By Paul Daquilante • Staff Writer • 

Amity boil water notice lifted

UPDATE/Tuesday, July 25, 12:40 p.m.:

The city of Amity has received the water sample test results from the state of Oregon. The city's water supply is safe to drink and the boil notice is officially lifted.

Further updates, including a full report, will be forthcoming on the city's website before the end of the week.

To ensure safety, the water has been treated a bit more than normal, which could result in a slight chlorine smell or taste. To neutralize the chlorine simply add a few drops of lemon juice.

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UPDATE/Tuesday, July 25:

The Amity City Council will hold a special meeting at 5:30 p.m. Thursday, July 27, to discuss the water issue.

A resolution to ratify an emergency declaration and a vote on a water credit are the only items on the agenda.

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Due to the loss of water pressure in the distribution system on Saturday, July 22, potentially harmful bacteria could be present in the Amity water supply, according to the city.

If bacteria is present, it could make residents sick, and there is great concern for those with weakened immune systems.

The situation triggered a boil water recommendation.

“Pumps became clogged and the system could no longer function,” City Administrator Nathan Frarck said. “Pulling them out of the river to clean them, we did not have as much water in the reservoir as we believed we had which led to an unexpected lack of water pressure.”

There are about 600 utility accounts in the city which has a population of about 1,800.

Do not drink the water without boiling it first, the city advises. Customers should bring water to a rolling boil for one full minute, allow the water to cool before using and store the cooled water in a clean container with a cover.

Customers should use boiled water that has cooled or bottled water for drinking, brushing teeth, washing fruits and vegetables, preparing food and baby formula, making ice and cleaning food contact surfaces.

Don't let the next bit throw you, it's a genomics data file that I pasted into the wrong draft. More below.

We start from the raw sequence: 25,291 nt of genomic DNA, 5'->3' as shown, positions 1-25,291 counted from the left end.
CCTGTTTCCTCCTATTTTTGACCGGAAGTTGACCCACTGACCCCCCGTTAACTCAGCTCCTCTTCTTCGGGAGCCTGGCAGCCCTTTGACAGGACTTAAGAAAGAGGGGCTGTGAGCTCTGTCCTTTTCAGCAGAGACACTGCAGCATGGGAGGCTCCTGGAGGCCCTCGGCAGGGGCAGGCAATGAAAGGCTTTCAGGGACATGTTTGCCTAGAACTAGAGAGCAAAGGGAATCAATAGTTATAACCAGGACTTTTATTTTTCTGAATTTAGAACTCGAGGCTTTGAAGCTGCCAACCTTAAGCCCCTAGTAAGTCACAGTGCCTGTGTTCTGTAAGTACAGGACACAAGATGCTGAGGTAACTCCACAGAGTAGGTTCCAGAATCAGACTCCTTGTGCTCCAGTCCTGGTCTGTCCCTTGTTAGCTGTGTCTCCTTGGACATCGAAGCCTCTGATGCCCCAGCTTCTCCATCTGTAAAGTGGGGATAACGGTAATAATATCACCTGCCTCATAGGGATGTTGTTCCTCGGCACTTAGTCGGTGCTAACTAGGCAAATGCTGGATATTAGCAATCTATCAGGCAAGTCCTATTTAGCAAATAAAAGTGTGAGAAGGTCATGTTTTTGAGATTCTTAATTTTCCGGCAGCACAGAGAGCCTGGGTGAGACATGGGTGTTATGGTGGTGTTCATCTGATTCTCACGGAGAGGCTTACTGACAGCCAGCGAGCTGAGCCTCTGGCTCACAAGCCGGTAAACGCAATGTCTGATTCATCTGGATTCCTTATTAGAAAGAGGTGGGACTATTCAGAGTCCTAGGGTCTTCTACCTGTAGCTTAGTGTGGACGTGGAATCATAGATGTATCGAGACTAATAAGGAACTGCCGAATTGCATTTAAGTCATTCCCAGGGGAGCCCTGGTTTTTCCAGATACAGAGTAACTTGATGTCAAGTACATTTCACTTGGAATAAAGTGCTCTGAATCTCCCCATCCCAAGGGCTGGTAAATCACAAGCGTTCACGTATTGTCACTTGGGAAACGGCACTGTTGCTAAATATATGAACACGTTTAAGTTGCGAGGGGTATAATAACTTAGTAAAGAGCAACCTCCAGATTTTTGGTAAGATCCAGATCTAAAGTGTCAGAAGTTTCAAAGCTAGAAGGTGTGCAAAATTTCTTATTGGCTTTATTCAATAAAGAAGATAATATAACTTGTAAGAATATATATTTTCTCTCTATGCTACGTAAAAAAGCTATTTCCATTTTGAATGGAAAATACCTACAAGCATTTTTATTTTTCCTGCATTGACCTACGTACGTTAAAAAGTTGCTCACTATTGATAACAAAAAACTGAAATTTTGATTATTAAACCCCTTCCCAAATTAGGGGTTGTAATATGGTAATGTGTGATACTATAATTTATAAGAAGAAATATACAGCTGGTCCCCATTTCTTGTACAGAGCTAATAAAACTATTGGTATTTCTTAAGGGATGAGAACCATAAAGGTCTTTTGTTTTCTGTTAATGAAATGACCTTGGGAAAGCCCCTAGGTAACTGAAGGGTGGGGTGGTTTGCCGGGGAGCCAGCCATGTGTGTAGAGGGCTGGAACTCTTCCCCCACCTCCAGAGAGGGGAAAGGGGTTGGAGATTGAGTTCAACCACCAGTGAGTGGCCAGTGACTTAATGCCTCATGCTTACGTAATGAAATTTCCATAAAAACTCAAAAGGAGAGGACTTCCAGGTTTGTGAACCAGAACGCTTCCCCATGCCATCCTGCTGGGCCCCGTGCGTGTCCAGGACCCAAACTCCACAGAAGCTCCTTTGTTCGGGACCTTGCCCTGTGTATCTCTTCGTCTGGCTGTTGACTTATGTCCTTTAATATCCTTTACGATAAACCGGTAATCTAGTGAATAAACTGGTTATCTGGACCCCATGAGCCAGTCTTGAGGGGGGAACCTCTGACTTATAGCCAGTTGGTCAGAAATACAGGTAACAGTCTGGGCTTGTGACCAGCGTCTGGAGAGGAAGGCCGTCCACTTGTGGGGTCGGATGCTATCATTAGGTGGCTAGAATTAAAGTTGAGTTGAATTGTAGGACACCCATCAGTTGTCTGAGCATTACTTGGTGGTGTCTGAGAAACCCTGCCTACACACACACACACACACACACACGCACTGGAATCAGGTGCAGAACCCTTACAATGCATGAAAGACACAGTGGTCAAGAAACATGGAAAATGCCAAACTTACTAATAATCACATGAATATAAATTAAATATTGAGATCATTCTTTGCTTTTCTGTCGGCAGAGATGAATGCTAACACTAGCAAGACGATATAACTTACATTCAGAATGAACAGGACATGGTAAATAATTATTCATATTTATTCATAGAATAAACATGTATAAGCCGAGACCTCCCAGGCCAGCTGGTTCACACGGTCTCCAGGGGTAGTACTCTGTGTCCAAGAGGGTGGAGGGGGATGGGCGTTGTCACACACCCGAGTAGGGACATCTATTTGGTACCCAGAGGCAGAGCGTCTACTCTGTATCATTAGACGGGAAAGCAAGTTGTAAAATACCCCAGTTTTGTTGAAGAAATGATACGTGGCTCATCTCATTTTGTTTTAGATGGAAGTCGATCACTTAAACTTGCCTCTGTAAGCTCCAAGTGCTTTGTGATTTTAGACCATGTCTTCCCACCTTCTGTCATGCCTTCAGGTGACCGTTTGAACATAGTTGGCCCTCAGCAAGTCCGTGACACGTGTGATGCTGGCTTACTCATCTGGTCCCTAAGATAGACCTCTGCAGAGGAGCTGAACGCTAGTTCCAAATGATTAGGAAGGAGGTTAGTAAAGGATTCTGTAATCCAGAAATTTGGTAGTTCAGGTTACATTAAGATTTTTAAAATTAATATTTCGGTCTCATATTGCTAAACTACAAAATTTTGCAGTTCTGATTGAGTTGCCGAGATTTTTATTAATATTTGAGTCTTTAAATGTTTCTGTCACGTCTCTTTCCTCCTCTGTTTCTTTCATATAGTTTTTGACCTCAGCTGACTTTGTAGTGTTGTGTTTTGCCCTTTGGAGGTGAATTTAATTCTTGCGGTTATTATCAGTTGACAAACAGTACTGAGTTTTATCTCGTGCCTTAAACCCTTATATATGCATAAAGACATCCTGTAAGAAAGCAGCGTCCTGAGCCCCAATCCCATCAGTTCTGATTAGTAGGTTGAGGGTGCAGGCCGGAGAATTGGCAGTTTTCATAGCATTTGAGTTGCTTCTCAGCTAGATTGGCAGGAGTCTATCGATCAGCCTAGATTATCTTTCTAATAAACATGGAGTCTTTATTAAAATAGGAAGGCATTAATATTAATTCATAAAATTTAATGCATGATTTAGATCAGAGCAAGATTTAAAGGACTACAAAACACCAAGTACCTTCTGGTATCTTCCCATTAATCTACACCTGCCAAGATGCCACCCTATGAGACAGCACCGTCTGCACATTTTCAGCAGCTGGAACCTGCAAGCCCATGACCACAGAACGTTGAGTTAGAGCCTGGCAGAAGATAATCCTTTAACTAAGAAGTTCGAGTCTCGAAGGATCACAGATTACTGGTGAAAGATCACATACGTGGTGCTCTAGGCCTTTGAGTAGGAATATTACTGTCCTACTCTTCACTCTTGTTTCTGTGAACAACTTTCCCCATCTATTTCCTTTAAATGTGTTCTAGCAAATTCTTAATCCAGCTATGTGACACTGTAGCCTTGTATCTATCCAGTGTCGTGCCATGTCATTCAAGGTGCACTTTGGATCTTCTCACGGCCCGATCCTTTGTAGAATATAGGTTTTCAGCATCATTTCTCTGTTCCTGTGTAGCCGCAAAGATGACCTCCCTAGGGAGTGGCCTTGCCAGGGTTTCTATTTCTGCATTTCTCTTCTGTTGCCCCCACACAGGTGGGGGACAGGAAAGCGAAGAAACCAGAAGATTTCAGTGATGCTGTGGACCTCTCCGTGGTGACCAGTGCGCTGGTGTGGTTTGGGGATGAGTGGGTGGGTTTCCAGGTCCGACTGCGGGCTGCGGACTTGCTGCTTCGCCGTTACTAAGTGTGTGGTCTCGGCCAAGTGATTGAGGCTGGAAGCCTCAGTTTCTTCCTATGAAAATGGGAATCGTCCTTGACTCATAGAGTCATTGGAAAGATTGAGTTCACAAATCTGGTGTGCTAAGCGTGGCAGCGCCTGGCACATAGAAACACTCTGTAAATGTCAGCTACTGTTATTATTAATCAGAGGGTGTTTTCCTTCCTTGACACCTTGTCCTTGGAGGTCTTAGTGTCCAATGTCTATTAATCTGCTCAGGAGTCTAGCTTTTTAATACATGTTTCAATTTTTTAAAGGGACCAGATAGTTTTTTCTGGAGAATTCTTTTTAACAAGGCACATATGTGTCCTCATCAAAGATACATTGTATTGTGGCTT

Pumps are back online and water pressure should soon return to normal. The city will inform residents when tests show no bacteria and the boil water notice is removed.

“The Public Works staff is collecting samples and will submit them to be tested,” Frarck said Monday  “We’re expecting results within 24 to 48 hours.”

While the boil water advisory is a precaution, to limit risk to health, customers should follow the advisory instructions.

“The entire water system in online,” Mayor Rachel King said Sunday night. “Residents are going to see water coming out of the tap. But until further notice and the advisory is lifted, we need to take all precautions.”

For information, contact Frarck at General guidelines on ways to reduce the risk of infection by contaminants in drinking water are available from the EPA Safe Drinking Water Hotline at 1-800-426-4791, the Oregon Health Authority Drinking Water Services at 971-673-0405 or email at

Frarck has only been on the job about a month. He was hired after Michael Thomas resigned.

“He has responded in an awesome way,” King said. “This is just unfortunate.”

She also praised the work of the three-member Public Works Department crew. The city also received assistance from Director Brian Young and Yamhill County Emergency Management.

“Public Works worked into the night (Saturday into Sunday morning),” King said.






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